Joa Hug



When I started my doctorate in 2011, the aim of my research was to articulate the bodily knowledge created by the so-called Manipulations. The Manipulations is a hands-on training practice that was developed by Body Weather, and that draws on diverse Eastern and Western practices such as yoga, shiatsu, acupuncture, and manual therapy.

In the course of my research, my main focus shifted from the Manipulations to the primary practical method of my investigation, the so-called research score. The research score is a translation (W. Benjamin) of the beginning sequence of the Manipulations from a duo into a solo practice: alone, the receiver not only recreates - through memory and imagination - the sensation of being touched, but also attends to the process of thinking and articulates thoughts that arise in relation to a word or a concept chosen beforehand. The verbal articulation of thoughts happens instantly and within the practice of the research score, instead of as a separate(d) reflection afterwards. The voice acts as a writing tool, as it were: the words uttered are recorded on the spot, subsequently transcribed, and then edited into a piece of writing.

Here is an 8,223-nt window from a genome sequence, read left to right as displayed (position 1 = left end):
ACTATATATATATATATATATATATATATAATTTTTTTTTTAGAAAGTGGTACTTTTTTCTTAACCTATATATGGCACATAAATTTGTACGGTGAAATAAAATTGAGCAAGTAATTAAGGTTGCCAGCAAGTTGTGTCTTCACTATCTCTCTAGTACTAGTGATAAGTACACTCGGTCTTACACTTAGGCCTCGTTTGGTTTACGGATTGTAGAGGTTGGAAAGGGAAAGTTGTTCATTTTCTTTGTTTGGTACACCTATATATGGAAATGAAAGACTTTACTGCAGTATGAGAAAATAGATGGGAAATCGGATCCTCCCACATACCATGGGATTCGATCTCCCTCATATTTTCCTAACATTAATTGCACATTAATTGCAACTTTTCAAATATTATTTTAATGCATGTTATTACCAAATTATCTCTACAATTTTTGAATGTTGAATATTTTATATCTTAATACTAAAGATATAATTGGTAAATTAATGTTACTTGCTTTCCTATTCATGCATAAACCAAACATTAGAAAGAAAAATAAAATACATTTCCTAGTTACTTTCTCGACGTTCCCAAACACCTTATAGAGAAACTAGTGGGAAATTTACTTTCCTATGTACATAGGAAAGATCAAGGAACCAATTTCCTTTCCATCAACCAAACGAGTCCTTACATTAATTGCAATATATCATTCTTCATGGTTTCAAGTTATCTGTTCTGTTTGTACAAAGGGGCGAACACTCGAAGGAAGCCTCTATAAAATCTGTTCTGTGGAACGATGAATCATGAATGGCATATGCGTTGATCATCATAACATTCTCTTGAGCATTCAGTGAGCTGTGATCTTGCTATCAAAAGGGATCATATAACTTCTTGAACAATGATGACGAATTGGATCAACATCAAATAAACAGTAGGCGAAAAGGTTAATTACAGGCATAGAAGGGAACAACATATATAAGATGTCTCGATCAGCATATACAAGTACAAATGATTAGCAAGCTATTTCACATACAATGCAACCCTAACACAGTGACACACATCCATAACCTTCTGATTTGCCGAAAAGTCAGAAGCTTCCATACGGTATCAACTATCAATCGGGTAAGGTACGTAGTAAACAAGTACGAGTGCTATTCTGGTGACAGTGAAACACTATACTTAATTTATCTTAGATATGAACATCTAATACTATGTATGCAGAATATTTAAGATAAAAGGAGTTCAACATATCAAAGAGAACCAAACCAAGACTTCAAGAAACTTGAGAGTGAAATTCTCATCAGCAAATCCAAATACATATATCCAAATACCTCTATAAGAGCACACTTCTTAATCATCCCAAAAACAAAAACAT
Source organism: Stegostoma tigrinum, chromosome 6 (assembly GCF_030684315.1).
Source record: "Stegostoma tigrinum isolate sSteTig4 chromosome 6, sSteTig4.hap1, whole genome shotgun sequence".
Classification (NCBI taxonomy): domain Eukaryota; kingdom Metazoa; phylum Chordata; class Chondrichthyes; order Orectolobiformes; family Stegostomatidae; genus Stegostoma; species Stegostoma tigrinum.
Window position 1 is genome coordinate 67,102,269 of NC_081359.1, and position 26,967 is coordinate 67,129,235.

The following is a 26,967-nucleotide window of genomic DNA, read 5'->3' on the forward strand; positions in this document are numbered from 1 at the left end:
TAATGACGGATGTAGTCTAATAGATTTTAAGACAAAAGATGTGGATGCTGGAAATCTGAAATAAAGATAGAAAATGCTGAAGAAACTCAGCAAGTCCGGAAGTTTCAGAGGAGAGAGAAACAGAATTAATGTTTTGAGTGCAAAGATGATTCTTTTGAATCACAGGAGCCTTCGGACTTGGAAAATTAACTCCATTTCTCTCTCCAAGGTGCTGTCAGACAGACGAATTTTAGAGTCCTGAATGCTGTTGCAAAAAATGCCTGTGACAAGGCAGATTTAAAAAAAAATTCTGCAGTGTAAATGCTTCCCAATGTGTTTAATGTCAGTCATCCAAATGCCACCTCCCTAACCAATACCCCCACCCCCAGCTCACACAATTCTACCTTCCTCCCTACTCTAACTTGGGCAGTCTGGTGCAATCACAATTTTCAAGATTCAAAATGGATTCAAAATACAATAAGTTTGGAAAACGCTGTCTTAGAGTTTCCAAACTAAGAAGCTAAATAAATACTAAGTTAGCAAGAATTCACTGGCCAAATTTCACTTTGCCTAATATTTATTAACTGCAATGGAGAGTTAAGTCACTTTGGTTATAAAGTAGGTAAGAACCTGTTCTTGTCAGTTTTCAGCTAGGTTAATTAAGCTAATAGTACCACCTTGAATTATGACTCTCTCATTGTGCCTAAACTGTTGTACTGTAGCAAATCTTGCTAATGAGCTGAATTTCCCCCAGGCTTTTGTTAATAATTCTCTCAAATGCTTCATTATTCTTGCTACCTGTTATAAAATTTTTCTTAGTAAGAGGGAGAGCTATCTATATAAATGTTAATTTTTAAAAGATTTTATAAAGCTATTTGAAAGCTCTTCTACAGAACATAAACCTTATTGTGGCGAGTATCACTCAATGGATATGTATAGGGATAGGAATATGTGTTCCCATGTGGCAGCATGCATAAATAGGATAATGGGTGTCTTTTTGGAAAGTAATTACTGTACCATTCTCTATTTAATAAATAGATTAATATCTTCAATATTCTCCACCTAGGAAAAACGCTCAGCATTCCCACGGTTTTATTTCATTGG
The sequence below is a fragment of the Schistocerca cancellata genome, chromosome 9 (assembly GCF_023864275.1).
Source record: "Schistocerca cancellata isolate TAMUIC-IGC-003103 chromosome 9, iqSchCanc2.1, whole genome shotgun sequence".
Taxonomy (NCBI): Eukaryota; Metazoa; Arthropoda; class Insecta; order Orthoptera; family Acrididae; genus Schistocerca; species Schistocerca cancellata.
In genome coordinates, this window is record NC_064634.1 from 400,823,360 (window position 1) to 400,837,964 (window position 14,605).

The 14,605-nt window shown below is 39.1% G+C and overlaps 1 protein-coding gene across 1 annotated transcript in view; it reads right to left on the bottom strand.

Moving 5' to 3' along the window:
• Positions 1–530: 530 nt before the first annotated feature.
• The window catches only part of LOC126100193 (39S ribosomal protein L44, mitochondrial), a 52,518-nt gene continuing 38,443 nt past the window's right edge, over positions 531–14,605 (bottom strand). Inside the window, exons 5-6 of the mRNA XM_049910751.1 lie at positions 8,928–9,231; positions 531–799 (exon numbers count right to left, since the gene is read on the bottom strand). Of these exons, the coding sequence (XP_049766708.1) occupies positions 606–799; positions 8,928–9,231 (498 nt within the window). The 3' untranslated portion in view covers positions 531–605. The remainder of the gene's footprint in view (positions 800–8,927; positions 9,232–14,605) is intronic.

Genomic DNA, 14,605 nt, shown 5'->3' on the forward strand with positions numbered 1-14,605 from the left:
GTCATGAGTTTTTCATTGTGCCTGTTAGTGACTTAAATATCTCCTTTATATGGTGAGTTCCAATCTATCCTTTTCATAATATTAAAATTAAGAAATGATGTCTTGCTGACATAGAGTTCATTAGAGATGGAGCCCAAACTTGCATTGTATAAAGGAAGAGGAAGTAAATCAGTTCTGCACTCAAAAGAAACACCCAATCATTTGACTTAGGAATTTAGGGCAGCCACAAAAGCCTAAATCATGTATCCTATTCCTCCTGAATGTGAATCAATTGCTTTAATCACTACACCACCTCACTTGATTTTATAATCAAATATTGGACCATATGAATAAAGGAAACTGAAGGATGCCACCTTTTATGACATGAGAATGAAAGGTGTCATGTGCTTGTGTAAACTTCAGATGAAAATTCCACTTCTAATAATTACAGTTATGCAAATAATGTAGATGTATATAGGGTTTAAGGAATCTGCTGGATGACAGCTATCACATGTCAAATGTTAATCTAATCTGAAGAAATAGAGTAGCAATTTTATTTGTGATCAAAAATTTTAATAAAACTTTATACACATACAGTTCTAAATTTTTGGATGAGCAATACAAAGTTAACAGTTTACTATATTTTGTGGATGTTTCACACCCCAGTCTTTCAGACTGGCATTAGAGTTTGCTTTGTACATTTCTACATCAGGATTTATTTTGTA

In my understanding, the research score proposes an onto-epistemological shift from a representationalist model of knowing to a posthumanist performative model (K. Barad). This proposition has recently been put to the test through collaborative performative research with Outi Condit, Riikka T. Innanen, Tashi Iwaoka, Paula Kramer and Josh Rutter. In October 2016, the results of this research were presented to the public and to the external examiners Jaana Parviainen and Peter Snow at an exposition in Helsinki.

Currently, I am working on my thesis ('Touching Thinking. On the impact of Body Weather performance training and its epistemic potential as a medium of artistic research') in the form of a web-based publication. This final piece, the ‘commentary’ (as it is called in the degree requirements of the Performing Arts Research Centre), traces the evolution of the research score from a method of embodied reflection towards a collective practice of unfinished relational thinking.



Hug, Joa, “No solutions: The research score as a medium of artistic research”. In: Koubova, Alice (ed.), Artistic Research: Is there some Method? (forthcoming)

Hug, Joa, “To call that ‘writing’?” In: Nivel. Poetics of Form

Hug, Joa, “Writing with practice: Body Weather performance training becomes a medium of artistic research”, Theatre, Dance and Performance Training 7 (2) 2016, 168-189.

Hug, Joa, “Modes of Knowing in Body Weather Performance Training”. In: Enderlein, Undine (ed.), Zwischenleiblichkeit und bewegtes Verstehen: Intercorporeity, Movement and Tacit Knowledge (Bielefeld: Transcript, 2016), pp. 367–380.

Hug, Joa, “Body Weather Manipulations No. 1 & 2”, Theatre, Dance and Performance Training Blog